Blair could not give two flying faeces for the people of Africa. Ian Taylor at the University of St Andrews used the Freedom of Information Act to learn that while Blair was declaiming his desire to "make poverty history", he was secretly cutting the government's Africa desk officers and staff. At the same time, his "Department for International Development" was forcing, by the back door, privatisation of water supply in Ghana for the benefit of British investors. This ministry lives by the dictates of its "Business Partnership Unit", which is devoted to finding "ways in which DfID can improve the enabling environment for productive investment overseas and... contribute to the operation of the overseas financial sector".

Poverty reduction? Of course not. Instead, the world is subjected to a charade promoting the modern imperial ideology known as neoliberalism, yet it is almost never reported that way and the connections are seldom made. In the issue of the Observer announcing "victory for millions" was a secondary news item that British arms sales to Africa had reached £1bn. One British arms client is Malawi, which pays out more on the interest on its debt than its entire health budget, despite the fact that 15 per cent of its population has HIV. Gordon Brown likes to use Malawi as an example of why "we should make poverty history", yet Malawi will not receive a penny of the "victory for millions" relief.

The charade is a gift for Blair, who will try anything to persuade the public to "move on" from the third unmentionable: his part in the greatest political scandal of the modern era, his crime in Iraq. Although essentially an opportunist, as his lying demonstrates, he presents himself as a Kiplingesque imperialist. His "vision for Africa" is as patronising and exploitative as a stage full of white pop stars (with black tokens now added). His Messianic references to "shaking the kaleidoscope" of societies about which he understands little and watching the pieces fall have translated into seven violent interventions abroad, more than any British prime minister in half a century. Bob Geldof, an Irishman at his court, duly knighted, says nothing about this.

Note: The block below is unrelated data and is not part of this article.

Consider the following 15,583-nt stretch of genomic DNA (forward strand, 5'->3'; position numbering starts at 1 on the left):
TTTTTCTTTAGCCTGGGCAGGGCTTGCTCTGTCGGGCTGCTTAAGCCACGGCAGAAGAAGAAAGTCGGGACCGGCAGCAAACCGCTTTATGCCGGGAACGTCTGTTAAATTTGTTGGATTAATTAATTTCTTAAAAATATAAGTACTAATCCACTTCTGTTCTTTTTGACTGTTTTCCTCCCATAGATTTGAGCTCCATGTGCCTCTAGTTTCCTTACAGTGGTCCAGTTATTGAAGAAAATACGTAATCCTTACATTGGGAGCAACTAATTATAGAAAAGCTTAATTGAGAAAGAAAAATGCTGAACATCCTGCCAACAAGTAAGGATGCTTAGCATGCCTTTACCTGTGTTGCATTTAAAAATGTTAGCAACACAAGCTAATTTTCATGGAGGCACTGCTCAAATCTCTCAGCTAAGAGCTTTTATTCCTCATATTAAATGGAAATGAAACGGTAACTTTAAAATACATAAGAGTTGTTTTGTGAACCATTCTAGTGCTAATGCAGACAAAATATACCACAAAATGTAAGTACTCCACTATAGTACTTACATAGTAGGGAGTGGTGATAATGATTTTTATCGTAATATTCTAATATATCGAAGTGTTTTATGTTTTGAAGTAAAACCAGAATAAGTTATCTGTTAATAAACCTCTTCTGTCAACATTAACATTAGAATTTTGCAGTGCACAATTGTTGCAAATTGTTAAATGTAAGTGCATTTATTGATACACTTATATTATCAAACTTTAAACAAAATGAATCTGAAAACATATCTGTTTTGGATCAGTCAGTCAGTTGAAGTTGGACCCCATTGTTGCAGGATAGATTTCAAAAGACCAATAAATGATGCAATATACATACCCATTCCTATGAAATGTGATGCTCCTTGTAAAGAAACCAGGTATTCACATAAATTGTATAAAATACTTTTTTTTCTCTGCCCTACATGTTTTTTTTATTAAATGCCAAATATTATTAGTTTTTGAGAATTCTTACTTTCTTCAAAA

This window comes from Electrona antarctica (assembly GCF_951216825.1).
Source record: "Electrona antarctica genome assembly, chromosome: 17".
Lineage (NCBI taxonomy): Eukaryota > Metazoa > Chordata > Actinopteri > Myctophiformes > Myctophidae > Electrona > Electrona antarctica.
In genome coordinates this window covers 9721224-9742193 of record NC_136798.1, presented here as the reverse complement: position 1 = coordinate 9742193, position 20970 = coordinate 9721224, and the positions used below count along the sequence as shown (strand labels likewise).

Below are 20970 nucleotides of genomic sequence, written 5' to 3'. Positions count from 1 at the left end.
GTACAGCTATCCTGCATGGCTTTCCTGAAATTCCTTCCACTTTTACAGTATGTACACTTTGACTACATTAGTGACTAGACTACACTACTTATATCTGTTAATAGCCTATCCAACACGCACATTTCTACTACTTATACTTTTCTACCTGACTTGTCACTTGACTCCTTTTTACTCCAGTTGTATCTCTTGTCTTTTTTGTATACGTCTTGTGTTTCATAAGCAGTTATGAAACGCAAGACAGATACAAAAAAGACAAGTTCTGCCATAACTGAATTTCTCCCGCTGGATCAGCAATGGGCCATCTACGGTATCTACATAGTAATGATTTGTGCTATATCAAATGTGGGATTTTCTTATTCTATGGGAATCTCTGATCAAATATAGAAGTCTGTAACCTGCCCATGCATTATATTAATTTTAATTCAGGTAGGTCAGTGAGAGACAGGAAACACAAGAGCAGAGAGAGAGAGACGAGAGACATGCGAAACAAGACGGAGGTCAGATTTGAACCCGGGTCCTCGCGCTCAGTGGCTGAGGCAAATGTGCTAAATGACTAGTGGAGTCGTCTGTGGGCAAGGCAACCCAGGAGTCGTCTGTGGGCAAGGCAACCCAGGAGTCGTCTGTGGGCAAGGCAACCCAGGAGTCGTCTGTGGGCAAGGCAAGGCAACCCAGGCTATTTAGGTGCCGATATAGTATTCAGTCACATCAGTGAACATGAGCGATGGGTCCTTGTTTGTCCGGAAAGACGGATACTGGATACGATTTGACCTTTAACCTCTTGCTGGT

The protesters going to the G8 summit at Gleneagles ought not to allow themselves to be distracted by these games. If inspiration is needed, along with evidence that direct action can work, they should look to Latin America's mighty popular movements against total locura capitalista (total capitalist folly). They should look to Bolivia, the poorest country in Latin America, where an indigenous movement has Blair's and Bush's corporate friends on the run, and Venezuela, the only country in the world where oil revenue has been diverted for the benefit of the majority, and Uruguay and Argentina, Ecuador and Peru, and Brazil's great landless people's movement. Across the continent, ordinary people are standing up to the old Washington-sponsored order. "Que se vayan todos!" (Out with them all!) say the crowds in the streets.

Much of the propaganda that passes for news in our own society is given to immobilising and pacifying people and diverting them from the idea that they can confront power. The current babble about Europe, of which no reporter makes sense, is part of this; yet the French and Dutch No votes are part of the same movement as in Latin America, returning democracy to its true home: that of power accountable to the people, not to the "free market" or the war policies of rampant bullies. And this is just a beginning.